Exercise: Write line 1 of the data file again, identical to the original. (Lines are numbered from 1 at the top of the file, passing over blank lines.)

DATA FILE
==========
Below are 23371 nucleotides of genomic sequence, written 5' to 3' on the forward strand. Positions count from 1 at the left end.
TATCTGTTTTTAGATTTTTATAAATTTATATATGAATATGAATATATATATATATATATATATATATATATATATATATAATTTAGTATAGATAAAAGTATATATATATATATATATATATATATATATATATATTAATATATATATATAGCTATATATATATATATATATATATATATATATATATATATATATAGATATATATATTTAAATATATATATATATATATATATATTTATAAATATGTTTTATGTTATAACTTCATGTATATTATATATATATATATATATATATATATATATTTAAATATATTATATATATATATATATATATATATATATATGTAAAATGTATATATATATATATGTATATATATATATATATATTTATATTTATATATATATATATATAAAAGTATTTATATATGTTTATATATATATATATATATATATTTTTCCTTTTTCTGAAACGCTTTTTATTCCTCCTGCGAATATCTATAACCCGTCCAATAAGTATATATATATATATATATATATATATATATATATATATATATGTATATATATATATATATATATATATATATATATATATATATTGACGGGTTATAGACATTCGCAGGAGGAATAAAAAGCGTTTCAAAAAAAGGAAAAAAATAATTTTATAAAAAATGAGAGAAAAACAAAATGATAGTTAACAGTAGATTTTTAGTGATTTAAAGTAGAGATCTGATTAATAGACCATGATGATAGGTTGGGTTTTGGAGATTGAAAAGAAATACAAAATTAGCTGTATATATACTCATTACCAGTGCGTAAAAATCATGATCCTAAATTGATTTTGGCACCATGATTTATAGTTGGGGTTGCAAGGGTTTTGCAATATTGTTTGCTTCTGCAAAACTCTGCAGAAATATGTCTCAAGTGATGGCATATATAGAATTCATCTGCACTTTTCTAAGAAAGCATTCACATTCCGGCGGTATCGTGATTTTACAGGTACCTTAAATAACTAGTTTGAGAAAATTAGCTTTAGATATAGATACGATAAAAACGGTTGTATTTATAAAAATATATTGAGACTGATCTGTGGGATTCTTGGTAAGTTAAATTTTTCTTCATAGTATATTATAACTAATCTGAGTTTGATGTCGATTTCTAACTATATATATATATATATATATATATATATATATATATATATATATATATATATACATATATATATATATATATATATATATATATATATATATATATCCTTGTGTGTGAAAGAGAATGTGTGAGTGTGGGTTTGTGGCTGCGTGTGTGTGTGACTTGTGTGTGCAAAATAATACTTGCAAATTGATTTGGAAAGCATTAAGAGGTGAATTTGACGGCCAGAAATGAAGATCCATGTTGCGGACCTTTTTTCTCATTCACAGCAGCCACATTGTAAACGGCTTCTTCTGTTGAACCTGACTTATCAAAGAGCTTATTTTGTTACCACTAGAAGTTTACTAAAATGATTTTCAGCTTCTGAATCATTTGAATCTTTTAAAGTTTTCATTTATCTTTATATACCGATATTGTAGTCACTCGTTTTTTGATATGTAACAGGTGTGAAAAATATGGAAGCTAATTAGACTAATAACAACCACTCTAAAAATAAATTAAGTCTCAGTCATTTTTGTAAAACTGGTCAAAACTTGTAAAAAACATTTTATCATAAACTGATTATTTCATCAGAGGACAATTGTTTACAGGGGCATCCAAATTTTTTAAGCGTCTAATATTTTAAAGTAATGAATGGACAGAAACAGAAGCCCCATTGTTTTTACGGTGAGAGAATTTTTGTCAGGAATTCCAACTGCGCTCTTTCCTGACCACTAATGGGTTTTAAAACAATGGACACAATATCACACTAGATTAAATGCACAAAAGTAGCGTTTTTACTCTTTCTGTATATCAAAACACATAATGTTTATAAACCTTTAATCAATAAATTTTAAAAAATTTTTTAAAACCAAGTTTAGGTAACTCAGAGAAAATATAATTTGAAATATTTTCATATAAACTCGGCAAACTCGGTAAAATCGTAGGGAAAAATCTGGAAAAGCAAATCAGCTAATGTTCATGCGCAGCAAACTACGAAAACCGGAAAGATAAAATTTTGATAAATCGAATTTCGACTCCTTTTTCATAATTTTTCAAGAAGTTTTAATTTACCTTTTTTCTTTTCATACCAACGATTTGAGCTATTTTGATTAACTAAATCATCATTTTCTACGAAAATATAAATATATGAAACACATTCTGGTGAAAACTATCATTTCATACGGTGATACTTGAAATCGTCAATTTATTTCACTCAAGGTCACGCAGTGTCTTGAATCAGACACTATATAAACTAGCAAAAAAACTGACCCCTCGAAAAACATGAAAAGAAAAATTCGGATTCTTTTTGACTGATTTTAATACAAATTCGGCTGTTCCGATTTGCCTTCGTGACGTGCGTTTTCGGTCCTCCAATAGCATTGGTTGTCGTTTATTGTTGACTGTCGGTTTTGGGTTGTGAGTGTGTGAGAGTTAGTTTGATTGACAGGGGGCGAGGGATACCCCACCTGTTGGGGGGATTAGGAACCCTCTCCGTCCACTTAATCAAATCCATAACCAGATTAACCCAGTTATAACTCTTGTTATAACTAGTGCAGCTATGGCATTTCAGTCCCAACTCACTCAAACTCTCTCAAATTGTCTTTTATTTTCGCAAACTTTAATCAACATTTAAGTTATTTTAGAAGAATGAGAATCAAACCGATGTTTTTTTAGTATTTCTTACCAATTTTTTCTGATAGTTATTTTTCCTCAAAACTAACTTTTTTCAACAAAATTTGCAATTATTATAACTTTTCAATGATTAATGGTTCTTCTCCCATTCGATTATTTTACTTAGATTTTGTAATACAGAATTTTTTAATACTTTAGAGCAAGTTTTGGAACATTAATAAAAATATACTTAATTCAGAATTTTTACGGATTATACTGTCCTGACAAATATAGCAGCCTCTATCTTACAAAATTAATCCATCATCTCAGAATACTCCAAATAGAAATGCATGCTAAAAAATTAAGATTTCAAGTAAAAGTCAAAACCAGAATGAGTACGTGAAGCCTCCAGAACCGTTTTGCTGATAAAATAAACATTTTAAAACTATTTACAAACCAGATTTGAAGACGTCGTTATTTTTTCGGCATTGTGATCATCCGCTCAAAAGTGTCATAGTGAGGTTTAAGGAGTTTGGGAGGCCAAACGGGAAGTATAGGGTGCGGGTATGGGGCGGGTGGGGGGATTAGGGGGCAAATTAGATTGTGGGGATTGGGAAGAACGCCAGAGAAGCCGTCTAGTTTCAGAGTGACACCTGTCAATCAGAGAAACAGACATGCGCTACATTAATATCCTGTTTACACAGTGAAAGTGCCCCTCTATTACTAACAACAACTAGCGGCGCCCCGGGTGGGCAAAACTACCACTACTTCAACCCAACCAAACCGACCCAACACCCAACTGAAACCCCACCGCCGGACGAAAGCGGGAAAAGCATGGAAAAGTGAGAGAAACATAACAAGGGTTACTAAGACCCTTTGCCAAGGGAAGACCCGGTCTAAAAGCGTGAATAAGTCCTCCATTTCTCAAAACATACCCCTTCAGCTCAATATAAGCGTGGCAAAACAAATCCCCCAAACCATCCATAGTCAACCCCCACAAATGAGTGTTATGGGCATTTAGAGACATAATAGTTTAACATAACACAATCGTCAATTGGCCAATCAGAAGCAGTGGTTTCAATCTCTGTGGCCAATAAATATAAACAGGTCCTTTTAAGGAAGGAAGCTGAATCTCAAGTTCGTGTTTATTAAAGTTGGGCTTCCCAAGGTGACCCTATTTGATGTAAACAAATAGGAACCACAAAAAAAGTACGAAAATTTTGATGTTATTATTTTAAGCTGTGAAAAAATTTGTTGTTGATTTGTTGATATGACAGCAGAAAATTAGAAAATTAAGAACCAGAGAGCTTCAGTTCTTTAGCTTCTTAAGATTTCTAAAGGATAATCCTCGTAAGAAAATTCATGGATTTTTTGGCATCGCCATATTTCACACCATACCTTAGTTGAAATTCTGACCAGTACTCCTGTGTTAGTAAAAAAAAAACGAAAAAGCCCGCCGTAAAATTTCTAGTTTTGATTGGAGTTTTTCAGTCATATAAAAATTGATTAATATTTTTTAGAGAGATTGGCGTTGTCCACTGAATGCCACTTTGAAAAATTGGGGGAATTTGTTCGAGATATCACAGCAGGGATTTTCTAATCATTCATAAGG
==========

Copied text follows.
Below are 23371 nucleotides of genomic sequence, written 5' to 3' on the forward strand. Positions count from 1 at the left end.